In 2012 presidential candidates Gov. Gary Johnson and Jill Stein, along with the Libertarian and Green parties and their vice-presidential candidates, filed a lawsuit in federal court in Washington, DC, today charging that the exclusion of qualified candidates from the general election presidential debates by the Commission on Presidential Debates (CPD) violates federal anti-trust laws.
“Most Americans have no idea that the official-sounding and acting Commission on Presidential Debates is, in reality, a private organization created by the Republican and Democrat Parties and funded by special interests whose goal is to protect the status quo,” the Libertarian Party says in its mission statement. “Thus, it is no surprise that the Debate Commission has adopted ‘rules’ that make it virtually impossible for independent or third-party candidates to ever participate in the all-important presidential debates.”
The rules? To qualify, candidates must garner at least 15 percent of national voter support in national surveys – though the Libertarians say these surveys are “arbitrarily selected.” They also call this requirement “unfair and illegal,” and contend that any candidate who is qualified to be president under the Constitution and has qualified for enough states’ ballots to receive at least 50 percent of Electoral College votes should be included.
The lawsuit is funded by the Our America Initiative, a not-for-profit advocacy organization, through their Fair Debates Project. It was filed on behalf of the plaintiffs by the Our America Initiative’s attorney Bruce Fein, who served as Associate Deputy Attorney General and General Counsel to the Federal Communications Commission under the Reagan Administration.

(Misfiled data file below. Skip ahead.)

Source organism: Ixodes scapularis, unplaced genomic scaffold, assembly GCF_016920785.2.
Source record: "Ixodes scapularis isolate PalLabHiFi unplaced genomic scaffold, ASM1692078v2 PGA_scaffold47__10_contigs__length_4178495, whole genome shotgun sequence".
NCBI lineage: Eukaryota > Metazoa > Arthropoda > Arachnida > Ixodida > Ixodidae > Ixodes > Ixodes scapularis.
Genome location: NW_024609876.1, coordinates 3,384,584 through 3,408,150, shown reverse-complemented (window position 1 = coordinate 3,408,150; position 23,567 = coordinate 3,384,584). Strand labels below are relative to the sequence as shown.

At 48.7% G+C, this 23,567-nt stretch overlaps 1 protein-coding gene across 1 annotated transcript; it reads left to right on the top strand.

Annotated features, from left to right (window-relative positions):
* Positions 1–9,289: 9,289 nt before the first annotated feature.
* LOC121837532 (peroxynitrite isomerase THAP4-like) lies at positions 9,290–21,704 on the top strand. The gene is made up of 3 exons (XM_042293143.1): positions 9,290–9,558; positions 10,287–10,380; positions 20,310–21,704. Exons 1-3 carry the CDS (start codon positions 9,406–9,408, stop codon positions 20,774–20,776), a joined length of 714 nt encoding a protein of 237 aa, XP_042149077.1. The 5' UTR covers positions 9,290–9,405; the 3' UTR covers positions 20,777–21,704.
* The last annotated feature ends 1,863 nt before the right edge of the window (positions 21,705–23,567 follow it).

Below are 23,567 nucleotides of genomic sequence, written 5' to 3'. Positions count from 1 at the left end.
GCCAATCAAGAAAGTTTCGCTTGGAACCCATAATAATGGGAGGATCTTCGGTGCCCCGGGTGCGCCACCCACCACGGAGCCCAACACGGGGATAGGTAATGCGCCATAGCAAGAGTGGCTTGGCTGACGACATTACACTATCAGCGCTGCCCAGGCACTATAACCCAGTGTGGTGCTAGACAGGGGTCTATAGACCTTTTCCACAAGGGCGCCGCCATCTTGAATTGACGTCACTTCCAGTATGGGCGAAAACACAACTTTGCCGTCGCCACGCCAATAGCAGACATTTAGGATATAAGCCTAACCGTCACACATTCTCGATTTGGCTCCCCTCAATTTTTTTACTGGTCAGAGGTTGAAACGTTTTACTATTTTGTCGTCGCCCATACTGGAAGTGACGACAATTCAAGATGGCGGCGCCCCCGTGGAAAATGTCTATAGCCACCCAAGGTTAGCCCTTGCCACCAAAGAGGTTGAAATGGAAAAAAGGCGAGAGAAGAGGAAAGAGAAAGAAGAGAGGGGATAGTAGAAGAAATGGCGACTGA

Announcing the filing of the complaint, Our America Initiative Senior Advisor Ron Nielson stated, “A majority of Americans today do not believe that either the Republican or Democratic parties represents them. Yet, through the Commission on Presidential Debates, the two major parties have seized and maintained control over the televised debates voters see every four years, and have gone to great lengths to insure that no candidates other than their own have the opportunity to appear on the debate stage. This lawsuit seeks to change that, and give the American people a chance to see that there are other real choices.”
The legal challenge maintains that the Commission on Presidential Debates, a private 501©(3) organization created in 1987 by the Republican and Democratic national parties, intentionally limits participation in the nationally-televised debates to the Democrat and Republican nominees placing other national party nominees at an unfair disadvantage. According to the complaint, other candidates are excluded by imposing arbitrary polling criteria, and the possibility of additional nationally-televised debates being sponsored by anyone other than the CPD is eliminated by agreements among the CPD and the two major party nominees forbidding participation in other debates or joint appearances.
“For over 25 years, the Commission on Presidential Debates has used millions of dollars in tax-deductible contributions from big corporations to rig the rules, keeping Americans from hearing from anyone but the two old parties in debates,” said Nicholas Sarwark, chairman of the National Libertarian Committee.